WHAT IS Pension Shortfall

A pension shortfall is a situation where a company offering employees a defined benefit plan does not have enough money to meet the obligations of the pension fund. A pension shortfall typically occurs because the investments selected by the pension manager did not live up to expectations.

BREAKING DOWN Pension Shortfall

A pension shortfall is a significant event that requires the company offering a defined benefit plan to take steps to rectify the situation. A company that starts the pension is responsible for paying its employees the money that they were guaranteed. In such a plan, the employee takes on none of the investment risk. Essentially, the company guaranteed eligible employees who worked for them for a set period of time that they would receive a specific amount of money upon retirement. If the money is not there when people are ready to retire, it can imperil both the company and employees alike.

Fund managers and companies can forecast whether there will be an issue with meeting their obligations well before retirees receive their allotted payments. Upon discovery of a shortfall, one option would be to increase the contributions they make to the plan. A well-known example of this course of action was automobile company General Motors, which discovered that they faced a pension shortfall in 2016 and subsequently allocated a significant portion of the company’s profits to ensure that the company’s obligations were met. While a reliable option, this course of action would dent the company’s net income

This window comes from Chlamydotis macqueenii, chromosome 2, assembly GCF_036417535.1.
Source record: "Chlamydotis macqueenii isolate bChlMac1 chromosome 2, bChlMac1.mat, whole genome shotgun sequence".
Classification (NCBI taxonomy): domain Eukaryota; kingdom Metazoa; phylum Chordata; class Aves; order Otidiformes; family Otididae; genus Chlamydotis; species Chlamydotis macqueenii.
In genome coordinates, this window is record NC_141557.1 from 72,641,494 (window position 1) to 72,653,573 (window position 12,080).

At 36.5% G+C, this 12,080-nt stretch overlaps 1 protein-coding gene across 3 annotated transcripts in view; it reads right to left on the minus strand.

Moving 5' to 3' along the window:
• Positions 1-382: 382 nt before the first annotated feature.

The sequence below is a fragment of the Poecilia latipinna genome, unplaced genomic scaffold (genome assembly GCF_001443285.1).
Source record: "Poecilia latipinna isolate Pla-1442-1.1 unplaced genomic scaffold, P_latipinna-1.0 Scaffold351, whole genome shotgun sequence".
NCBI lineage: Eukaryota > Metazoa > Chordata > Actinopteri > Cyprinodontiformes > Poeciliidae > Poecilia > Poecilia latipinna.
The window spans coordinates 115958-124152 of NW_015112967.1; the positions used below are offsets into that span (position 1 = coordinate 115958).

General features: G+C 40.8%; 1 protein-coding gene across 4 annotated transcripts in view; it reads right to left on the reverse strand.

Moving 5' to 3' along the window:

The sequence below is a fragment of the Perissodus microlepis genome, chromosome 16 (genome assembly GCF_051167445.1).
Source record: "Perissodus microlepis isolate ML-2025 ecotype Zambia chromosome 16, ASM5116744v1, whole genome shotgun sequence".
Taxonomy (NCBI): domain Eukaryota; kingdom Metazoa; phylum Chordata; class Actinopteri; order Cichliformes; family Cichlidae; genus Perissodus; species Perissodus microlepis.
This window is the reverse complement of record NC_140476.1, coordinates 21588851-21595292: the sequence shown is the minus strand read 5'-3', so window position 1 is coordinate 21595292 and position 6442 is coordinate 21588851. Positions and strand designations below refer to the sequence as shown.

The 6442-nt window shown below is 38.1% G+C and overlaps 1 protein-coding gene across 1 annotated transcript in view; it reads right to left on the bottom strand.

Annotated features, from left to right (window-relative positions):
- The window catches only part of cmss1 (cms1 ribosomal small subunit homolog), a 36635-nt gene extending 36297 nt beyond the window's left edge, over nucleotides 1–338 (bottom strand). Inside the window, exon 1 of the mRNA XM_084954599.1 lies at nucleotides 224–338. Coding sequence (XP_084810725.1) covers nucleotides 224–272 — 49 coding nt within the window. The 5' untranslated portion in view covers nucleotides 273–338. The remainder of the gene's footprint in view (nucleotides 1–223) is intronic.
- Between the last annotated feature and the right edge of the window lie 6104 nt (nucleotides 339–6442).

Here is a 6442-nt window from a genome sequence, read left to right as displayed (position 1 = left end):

Another option for a company to make up a shortfall would be to simply improve their investment performance; however, that strategy is fraught with risk as greater returns are not guaranteed. 

The Role of Pension Insurance 

In some cases, a company that is unable to make up for its pension shortfall with its own money may be able to seek relief from pension insurance. A U.S. government-sponsored enterprise known as the Pension Benefit Guaranty Corporation (PBCG) exists to encourage the continuation and maintenance of private defined benefit plans, ensure payment of pension benefits, and keep pension insurance premiums in check. Created by the Employee Retirement Income Security Act of 1974 (ERISA), the PBCG may be able to step in and make sure that pension payments are made in full when a company faces a shortfall. In exchange for this protection, the company has to pay a premium for each worker that is included in the plan.